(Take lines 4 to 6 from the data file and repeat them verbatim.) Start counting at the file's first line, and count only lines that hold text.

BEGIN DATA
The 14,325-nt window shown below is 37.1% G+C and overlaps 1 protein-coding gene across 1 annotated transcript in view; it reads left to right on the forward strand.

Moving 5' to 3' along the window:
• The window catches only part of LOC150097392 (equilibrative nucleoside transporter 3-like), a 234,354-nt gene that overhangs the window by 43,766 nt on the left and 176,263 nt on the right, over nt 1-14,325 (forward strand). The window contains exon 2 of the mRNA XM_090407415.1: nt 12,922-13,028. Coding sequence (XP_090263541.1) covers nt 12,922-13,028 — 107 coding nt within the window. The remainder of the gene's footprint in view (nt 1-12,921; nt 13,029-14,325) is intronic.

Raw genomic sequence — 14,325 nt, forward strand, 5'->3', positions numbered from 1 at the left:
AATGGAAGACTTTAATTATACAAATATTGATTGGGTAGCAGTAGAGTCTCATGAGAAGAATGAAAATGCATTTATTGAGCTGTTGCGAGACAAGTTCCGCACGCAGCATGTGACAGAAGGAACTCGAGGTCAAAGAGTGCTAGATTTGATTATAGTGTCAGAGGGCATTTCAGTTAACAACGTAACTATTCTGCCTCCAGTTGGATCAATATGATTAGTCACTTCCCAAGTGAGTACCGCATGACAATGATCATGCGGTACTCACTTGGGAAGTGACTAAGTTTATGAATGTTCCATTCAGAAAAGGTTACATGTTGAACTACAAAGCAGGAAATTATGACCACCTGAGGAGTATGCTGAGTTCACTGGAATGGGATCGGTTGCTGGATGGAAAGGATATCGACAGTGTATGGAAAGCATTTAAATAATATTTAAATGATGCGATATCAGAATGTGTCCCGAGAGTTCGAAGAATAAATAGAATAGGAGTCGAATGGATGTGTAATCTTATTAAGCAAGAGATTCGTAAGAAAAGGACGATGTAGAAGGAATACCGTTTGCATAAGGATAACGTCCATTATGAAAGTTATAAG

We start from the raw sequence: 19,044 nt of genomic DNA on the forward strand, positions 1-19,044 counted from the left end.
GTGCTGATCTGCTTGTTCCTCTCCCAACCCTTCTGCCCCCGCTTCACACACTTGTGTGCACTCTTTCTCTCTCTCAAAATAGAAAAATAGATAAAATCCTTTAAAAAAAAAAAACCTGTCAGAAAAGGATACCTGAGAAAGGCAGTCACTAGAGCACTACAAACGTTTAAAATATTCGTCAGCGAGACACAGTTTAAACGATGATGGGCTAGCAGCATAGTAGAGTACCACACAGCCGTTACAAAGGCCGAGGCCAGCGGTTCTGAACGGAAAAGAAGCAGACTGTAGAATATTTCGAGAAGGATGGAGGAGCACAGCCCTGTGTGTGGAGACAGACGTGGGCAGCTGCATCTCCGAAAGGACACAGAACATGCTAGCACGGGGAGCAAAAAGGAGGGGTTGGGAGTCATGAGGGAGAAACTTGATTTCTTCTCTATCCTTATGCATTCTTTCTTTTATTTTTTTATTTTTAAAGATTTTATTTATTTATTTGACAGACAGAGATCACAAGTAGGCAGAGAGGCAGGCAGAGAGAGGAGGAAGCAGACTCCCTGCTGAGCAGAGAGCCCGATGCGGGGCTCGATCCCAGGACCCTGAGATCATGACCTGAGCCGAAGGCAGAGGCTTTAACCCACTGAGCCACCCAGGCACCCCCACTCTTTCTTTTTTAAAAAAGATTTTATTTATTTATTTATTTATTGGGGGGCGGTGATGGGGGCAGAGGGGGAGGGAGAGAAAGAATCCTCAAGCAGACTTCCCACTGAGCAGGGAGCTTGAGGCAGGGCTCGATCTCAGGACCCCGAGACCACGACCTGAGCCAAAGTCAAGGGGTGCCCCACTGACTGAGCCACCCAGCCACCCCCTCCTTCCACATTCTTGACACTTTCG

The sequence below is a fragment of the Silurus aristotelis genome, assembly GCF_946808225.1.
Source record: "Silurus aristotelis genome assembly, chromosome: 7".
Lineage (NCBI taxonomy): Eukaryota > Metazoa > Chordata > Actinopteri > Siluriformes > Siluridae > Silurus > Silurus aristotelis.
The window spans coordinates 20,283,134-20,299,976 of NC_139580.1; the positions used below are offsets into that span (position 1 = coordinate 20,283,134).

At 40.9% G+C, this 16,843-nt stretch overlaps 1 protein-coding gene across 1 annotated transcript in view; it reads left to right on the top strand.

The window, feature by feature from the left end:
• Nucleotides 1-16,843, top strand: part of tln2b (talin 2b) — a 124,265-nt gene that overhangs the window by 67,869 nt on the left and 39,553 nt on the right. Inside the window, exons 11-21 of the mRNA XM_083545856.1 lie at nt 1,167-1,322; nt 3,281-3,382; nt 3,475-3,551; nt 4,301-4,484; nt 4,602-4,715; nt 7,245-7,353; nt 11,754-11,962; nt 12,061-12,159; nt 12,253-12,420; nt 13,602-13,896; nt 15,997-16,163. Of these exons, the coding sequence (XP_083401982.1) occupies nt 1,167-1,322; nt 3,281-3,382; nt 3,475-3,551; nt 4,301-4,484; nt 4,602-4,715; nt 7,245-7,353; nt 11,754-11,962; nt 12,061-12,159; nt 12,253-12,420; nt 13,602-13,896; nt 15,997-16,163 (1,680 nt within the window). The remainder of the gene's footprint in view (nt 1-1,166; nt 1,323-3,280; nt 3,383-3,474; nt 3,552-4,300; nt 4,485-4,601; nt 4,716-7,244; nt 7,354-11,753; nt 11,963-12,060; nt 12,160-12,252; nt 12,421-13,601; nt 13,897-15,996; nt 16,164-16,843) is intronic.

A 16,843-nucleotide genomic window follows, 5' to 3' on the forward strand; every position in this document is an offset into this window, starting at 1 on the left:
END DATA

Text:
Raw genomic sequence — 14,325 nt, forward strand, 5'->3', positions numbered from 1 at the left:
AATGGAAGACTTTAATTATACAAATATTGATTGGGTAGCAGTAGAGTCTCATGAGAAGAATGAAAATGCATTTATTGAGCTGTTGCGAGACAAGTTCCGCACGCAGCATGTGACAGAAGGAACTCGAGGTCAAAGAGTGCTAGATTTGATTATAGTGTCAGAGGGCATTTCAGTTAACAACGTAACTATTCTGCCTCCAGTTGGATCAATATGATTAGTCACTTCCCAAGTGAGTACCGCATGACAATGATCATGCGGTACTCACTTGGGAAGTGACTAAGTTTATGAATGTTCCATTCAGAAAAGGTTACATGTTGAACTACAAAGCAGGAAATTATGACCACCTGAGGAGTATGCTGAGTTCACTGGAATGGGATCGGTTGCTGGATGGAAAGGATATCGACAGTGTATGGAAAGCATTTAAATAATATTTAAATGATGCGATATCAGAATGTGTCCCGAGAGTTCGAAGAATAAATAGAATAGGAGTCGAATGGATGTGTAATCTTATTAAGCAAGAGATTCGTAAGAAAAGGACGATGTAGAAGGAATACCGTTTGCATAAGGATAACGTCCATTATGAAAGTTATAAG

We start from the raw sequence: 19,044 nt of genomic DNA on the forward strand, positions 1-19,044 counted from the left end.